[Mono-devel-list] Code Access Security (CAS) Plans
esandler at netvision.net.il
Sat Jul 24 06:58:48 EDT 2004
I'd like to contribute to the CAS plans.
I have extensive experience in .NET on Windows (dating back to the early
beta days of the .NET framework) and also exntesive knowledge in Windows'
APIs. I'm a bit new to programming in Linux so it will be a good oppertunity
to write some Linux code :-)
I have dealt with CAS in MS .NET and am familiar with the concepts and some
of the implementation.
I wanted to contribute to Mono a few times before but someone always beat me
up to take responsibility to a certain code part :-)
Contact me and tell me if there is anything special you think I should do,
otherwise I'll just pick up a topic from the ones you have outlined and see
what I can do to help in it :-)
----- Original Message -----
From: "Sébastien Pouliot" <spouliot at videotron.ca>
To: "Mono-Devel-List" <mono-devel-list at lists.ximian.com>
Sent: Friday, July 23, 2004 9:23 PM
Subject: [Mono-devel-list] Code Access Security (CAS) Plans
> Here's the high-level plan to implement CAS in the next releases of Mono.
> Comments and contributors are welcome :-).
> * Goals
> The first version of CAS, to be included in Mono 1.2, will
> probably be incomplete because a great deal of time will be
> required to ensure that all required permissions are placed
> correctly in the class libraries .
> Mono 1.2 goal is to include, as much as possible, a completely
> working CAS engine - which will be available as a preview
> (default to off). In order to reduce the rework required for Fx
> 2.0 features later (for Mono 2.0) they will be added (and hidden
> when required) immediately - unless they do not affect the core
> Mono 2.0 goal for CAS will be optimizations and completeness.
> * Dependencies
> CAS relies on:
> * valid and verified assemblies - unsafe and unmanaged
> bypass CAS (which is why they require full-trust to execute);
> * cooperation from the JIT when inlining methods (i.e.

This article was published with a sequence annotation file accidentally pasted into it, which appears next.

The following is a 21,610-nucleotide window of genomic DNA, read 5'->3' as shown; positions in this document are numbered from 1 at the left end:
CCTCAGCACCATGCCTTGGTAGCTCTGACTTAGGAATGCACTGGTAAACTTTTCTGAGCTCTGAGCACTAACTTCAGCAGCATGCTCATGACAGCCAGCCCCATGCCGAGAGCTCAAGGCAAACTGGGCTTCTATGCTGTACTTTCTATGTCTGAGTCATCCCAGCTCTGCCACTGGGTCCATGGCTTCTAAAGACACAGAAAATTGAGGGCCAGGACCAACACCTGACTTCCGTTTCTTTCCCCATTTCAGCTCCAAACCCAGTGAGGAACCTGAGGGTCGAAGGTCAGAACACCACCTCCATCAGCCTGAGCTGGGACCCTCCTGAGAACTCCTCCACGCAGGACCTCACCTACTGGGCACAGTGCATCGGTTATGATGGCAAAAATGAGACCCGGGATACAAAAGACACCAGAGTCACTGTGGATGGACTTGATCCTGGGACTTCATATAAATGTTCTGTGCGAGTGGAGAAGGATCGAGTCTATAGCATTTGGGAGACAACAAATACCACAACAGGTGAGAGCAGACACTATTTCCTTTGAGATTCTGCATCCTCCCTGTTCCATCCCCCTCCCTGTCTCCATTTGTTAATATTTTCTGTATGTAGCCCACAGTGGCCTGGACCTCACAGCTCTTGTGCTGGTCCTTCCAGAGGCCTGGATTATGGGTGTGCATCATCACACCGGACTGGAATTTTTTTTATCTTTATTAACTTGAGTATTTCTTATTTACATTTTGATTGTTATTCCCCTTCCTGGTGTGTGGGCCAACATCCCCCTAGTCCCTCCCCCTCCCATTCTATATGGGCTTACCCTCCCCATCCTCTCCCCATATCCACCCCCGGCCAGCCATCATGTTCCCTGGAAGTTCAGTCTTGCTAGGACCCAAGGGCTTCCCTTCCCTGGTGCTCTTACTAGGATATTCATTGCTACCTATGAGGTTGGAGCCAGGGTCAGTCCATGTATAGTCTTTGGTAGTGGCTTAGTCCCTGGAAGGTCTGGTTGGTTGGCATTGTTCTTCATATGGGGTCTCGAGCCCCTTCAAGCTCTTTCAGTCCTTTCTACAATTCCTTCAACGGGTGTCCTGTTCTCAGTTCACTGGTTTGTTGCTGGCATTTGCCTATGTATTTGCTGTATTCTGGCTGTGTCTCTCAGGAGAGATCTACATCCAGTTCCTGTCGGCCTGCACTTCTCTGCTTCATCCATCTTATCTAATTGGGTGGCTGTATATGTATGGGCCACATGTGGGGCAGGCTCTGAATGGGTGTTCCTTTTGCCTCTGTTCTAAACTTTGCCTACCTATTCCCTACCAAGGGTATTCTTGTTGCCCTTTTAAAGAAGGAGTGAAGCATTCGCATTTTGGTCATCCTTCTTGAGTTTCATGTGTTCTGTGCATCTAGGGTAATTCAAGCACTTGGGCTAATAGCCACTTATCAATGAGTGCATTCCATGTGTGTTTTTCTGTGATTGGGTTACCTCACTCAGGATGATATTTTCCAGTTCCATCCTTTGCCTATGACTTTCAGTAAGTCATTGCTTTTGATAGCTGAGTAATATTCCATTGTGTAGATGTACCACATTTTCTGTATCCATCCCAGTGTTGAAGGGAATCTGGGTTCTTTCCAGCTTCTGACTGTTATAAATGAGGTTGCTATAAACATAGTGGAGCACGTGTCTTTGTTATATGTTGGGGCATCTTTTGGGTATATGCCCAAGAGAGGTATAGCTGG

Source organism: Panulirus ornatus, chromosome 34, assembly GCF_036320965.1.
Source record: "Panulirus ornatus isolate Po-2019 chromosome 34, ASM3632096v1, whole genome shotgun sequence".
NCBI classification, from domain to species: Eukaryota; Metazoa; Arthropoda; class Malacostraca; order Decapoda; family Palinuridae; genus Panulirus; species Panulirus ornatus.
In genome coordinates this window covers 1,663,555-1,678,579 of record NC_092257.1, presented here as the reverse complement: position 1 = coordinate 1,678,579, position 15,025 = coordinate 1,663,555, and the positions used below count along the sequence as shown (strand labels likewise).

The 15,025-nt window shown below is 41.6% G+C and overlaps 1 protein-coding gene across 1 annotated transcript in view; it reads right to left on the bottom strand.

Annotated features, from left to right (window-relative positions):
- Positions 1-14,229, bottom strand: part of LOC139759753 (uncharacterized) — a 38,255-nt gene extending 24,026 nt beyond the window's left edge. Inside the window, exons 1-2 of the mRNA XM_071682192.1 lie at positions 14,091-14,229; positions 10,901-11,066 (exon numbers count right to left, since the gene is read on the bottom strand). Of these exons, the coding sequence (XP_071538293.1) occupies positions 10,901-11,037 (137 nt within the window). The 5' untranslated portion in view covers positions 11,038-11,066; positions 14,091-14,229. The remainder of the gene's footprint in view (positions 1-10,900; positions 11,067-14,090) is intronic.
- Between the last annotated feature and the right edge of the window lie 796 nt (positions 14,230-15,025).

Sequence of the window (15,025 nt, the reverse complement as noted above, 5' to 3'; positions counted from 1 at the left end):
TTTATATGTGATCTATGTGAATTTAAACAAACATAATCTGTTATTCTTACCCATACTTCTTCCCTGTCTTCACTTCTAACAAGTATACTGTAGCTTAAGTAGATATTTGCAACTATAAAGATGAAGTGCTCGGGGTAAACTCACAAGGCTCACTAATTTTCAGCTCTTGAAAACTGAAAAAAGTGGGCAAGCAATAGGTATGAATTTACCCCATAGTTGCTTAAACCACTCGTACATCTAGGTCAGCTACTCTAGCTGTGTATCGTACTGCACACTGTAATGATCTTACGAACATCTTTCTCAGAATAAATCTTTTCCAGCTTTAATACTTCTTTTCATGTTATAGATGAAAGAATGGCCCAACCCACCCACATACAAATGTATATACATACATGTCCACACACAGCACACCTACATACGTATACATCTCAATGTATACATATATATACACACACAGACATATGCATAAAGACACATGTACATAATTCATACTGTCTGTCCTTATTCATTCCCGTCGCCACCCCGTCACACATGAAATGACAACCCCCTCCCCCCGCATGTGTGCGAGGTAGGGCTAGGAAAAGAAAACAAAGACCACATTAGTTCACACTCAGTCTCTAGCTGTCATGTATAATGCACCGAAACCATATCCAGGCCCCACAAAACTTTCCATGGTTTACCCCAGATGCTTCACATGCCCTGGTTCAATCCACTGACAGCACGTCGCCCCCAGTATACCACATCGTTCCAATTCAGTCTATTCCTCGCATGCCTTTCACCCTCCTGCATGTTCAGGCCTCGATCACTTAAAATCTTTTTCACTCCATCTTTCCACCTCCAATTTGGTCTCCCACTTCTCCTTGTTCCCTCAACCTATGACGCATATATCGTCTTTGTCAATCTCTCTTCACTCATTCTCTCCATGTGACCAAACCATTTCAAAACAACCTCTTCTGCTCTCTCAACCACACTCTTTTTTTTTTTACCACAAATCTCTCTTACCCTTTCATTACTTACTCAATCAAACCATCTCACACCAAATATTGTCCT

> stack frames);
> CAS also share some infrastructure with some other Fx features,
> * Strongnames
> * not really CAS related (but reused by CAS)
> * but completely part of Mono 1.0 either ;)
> * Role Based Access Control (RBAC)
> * Almost (except Windows 2003 specific stuff) complete
> wrt 1.1 API (see System.Security.Principal)
> * Only missing declarative permissions support, which
> involves decoding security attributes and producing
> appropriate code
> * Main Work Items
> * Evidences
> The runtime must expose evidences for loaded assemblies (and
> application domains). The exposed evidences can vary by host
> (e.g. some evidences are only used for web applications - hence
> only a web server needs to supply it).
> Evidences includes (in Fx 1.1):
> * ApplicationDirectory;
> * Hash (our current implementation isn't correct);
> * PermissionRequestEvidence;
> * Publisher (Authenticode);
> * Site;
> * StrongName;
> * Url;
> * Zone
> * Policy Resolution
> This occurs when policy files (XML) are resolved with the
> supplied evidences. This results in a set of granted (and
> denied) permissions for the assembly.
> Some command line tools (caspol) and, hopefully, some
> (contributed) GUI tools are gonna be needed to edit security
> Most of code for dealing with policies is located in the
> * System.Security
> * System.Security.Policy
> * Stack-walk
> Each CAS demand requires a stack walk to ensure every callers
> has the required permissions before accessing a protected